File 868/1904 Pt 1 'Consular: Exemption of Foreign Consular Officers from Imperial and Municipal Taxation' [175v] (50/113)
The record is made up of 1 item (53 folios). It was created in 19 Aug 1884-18 Apr 1911. It was written in English and French. The original is part of the British Library: India Office The department of the British Government to which the Government of India reported between 1858 and 1947. The successor to the Court of Directors. Records and Private Papers.
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7"' 1111 •■flIISPWi 1
both to State and Municipal taxation in Prussia as regards all other sources of income
In connection with this question, it must be pointed out that in every Prussian town
the local Municipal taxes are based on the amount of the State income tax They are so
much per cent, on the total so paid to the Prussian State, and vary greatly in amount
" Be r lln J; 1 ' 6 ? , are i 00 P er cent, >" Stettin 130 per cent., of the amount so paid! ^
It foreign Consular officers are exempted from Prussian income tax, it does not follow that ^
they could claim freedom from these essentially town taxes, unless a similar kind of
exemption is allowed in Great Britain, which is not apparently the case.
The local town taxes, therefore (mentioned by Mr. Bernal in his despatch No. L
Treaty, of the Joth March last, to Lord Lansdowne), would appear to be payable in any
event under the present circu in stances, seeing that they are purely town taxes, which are
merely, as a matter of convenient practice, fixed as to their amount at so much per cent
on whatever the amount of the Prussian income tax may be. These taxes are officially
known as the ‘ Gemeindeeinkommensteuer ” (Communal or Parish income tax) Its
name might lead to some misapprehension as to its nature. It is a form of taxation based
upon the Prussian income tax, but it is in reality merely a form of consolidated Municipal
tax. It varies from year to year according to the financial necessities of each Prussian
town in each financial year. From its misleading name, there might appear to be ground
to claim exemption from it for such persons as are exempted from Prussian State income
tax ; but when its purely municipal character is considered, anv claim to exemption
appears to be out of the question. * 1
The various cases that have occurred in recent years in Prussia, as regards the rights
and immunities of British Consular officers, have been fully reported upon to the Foreign
Office at the time of their occurrence. It is not, therefore, necessary to include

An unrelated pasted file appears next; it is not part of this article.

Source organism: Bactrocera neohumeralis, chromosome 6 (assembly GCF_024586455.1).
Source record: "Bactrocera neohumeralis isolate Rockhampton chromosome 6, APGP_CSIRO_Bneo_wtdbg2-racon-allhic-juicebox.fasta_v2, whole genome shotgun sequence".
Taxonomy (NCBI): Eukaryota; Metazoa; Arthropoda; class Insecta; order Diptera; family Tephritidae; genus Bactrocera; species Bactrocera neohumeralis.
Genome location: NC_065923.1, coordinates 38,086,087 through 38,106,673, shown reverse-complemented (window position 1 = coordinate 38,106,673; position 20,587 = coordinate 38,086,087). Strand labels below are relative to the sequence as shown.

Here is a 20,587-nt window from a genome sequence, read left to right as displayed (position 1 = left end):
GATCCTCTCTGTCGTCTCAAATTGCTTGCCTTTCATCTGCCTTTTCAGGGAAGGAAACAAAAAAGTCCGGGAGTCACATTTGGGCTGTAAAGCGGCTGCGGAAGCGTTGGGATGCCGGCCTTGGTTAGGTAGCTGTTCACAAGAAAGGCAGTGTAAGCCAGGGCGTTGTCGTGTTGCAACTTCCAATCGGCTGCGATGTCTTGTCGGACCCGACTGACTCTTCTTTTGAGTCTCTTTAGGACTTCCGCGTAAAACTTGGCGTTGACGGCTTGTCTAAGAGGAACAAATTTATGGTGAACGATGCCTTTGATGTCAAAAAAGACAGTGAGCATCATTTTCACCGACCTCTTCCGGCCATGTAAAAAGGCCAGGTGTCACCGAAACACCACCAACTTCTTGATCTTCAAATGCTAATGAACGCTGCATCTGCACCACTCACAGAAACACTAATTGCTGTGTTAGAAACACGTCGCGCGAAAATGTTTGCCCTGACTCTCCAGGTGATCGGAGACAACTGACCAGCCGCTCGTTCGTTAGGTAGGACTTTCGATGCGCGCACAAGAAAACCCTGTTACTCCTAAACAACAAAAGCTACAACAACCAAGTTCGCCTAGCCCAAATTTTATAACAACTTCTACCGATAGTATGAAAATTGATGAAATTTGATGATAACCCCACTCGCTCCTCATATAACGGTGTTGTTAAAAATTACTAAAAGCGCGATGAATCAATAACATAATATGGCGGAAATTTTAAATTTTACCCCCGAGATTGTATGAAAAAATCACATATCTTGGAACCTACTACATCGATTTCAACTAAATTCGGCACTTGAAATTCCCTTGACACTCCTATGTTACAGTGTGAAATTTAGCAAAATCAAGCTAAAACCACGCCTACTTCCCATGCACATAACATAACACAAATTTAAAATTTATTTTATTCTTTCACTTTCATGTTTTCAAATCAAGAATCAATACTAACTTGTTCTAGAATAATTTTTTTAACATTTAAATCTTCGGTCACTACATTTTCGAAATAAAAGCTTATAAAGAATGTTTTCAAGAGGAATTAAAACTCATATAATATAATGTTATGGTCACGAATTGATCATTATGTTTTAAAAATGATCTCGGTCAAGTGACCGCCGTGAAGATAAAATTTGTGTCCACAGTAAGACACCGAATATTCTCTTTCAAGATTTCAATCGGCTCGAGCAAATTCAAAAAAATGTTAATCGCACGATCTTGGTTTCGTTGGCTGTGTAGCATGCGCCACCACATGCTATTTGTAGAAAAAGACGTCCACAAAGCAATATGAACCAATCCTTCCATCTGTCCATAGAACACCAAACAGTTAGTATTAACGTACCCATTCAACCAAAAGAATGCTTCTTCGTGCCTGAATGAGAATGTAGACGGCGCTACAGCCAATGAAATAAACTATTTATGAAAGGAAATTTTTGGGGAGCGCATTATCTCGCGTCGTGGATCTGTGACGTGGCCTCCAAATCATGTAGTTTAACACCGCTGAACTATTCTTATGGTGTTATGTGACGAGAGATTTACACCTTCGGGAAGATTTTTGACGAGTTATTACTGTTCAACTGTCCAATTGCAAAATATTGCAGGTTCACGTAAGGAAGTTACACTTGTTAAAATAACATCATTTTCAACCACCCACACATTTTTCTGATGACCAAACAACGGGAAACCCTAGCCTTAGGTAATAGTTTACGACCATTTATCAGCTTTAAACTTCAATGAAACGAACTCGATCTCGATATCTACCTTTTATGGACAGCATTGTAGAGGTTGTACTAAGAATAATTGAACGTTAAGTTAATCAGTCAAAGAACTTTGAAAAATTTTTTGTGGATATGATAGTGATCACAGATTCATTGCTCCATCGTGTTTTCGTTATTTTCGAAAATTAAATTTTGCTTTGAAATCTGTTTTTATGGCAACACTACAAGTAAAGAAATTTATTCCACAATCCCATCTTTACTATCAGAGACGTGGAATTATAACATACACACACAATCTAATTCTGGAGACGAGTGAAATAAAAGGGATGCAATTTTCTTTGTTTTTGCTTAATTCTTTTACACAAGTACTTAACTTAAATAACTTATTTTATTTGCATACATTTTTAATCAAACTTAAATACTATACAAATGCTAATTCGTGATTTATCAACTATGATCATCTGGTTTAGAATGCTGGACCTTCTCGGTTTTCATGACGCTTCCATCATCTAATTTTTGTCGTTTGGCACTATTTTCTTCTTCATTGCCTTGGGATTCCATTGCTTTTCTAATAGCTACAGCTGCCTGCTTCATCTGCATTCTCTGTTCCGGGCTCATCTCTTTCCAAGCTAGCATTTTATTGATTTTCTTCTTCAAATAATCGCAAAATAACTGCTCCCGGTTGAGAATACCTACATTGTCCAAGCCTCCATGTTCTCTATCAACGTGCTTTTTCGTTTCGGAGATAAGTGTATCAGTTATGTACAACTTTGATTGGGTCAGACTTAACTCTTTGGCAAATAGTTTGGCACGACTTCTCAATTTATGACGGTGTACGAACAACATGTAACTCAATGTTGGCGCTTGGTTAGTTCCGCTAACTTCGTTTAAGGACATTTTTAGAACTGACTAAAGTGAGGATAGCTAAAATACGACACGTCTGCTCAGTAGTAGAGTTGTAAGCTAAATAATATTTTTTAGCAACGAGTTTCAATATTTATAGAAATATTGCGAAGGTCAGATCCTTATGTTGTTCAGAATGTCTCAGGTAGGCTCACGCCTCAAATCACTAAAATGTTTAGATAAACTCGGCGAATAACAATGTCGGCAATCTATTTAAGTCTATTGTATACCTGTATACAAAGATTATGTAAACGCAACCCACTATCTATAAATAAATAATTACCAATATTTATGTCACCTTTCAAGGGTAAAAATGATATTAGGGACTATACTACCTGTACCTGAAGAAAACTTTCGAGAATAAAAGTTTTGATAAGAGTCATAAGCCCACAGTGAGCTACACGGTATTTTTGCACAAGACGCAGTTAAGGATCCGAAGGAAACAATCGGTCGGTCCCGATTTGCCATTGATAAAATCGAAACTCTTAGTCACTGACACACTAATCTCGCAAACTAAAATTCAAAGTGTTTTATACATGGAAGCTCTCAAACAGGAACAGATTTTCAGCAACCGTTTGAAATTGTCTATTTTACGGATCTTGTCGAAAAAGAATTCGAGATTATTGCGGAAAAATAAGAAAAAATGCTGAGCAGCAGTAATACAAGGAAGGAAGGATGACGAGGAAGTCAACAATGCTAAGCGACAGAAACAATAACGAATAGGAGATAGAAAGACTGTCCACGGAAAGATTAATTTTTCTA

The following are the references connected with each case:
No corre>pondence between Berlin
Embassy and Foreign Office.
: Sir E. Malet’s No. 14, Consular,
of May 20, 1890.
I Sir C. Oppenheimer’s Confidential
despatch of May 2 to Foreign
Sir T'. Lascelles’ No. 10, Consular,
of May 4, 1898.
Sir F. Lascelles’ No. 14, Treaty,
of May 2, 1903.
Foreign‘Office’s No. 16, Treaty,
of May 13, 1903.
Sir F. Lascelles’ No. 3, Consular,
of April 3, 1S03.
Foreign Office’s No. 15, Treaty,
of April 11, 1903.
Mr. Carew-Hunt’s case (when at
Kbnigsberg). Liability to income
Mr. Mulvany’s case. Liability to
pay Prussian income tax.
Sir Charles Oppenheimer (Frank
fort). As to his precedence.
Mr. F. Oppenheimer (Frankfort).
His claim to he considered a
“ Consul Missus,” and re box at
Mr. Bernal (Stettin). Liability to
pay Prussian income tax.
Berlin, June 20, 1903.
WILLIAM S. H. GASTRELL.
About this item
Part 1 concerns exemption of Foreign Consular officers from Imperial and Municipal Taxation. It contains:
- correspondence regarding the claim of the Consul-General for France at Calcutta to exemption from Municipal taxation;
- privileges to the Persian and Turkish Consuls-Generals in the matter of Imperial customs duty and municipal taxation;
- claim of the Imperial German Consul-General at Calcutta to exemption from the payment of Municipal taxes;
- request of the Austro-Hungarian Ambassador that their Consuls in India may be exempted from payment of taxes;
- claim of the United States Consul at Rangoon (Yangon, Myanmar) to exemption from municipal taxation.
The principal correspondents are the Consul-General for France at Calcutta; the Persian Consul-General; the Imperial German Consul-General at Calcutta; the Foreign Department of the Government of India; the Secretary of State for India; the Foreign Office; and the India Office The department of the British Government to which the Government of India reported between 1858 and 1947. The successor to the Court of Directors. . Some of the letters from Consul-General for France at Calcutta are in French.
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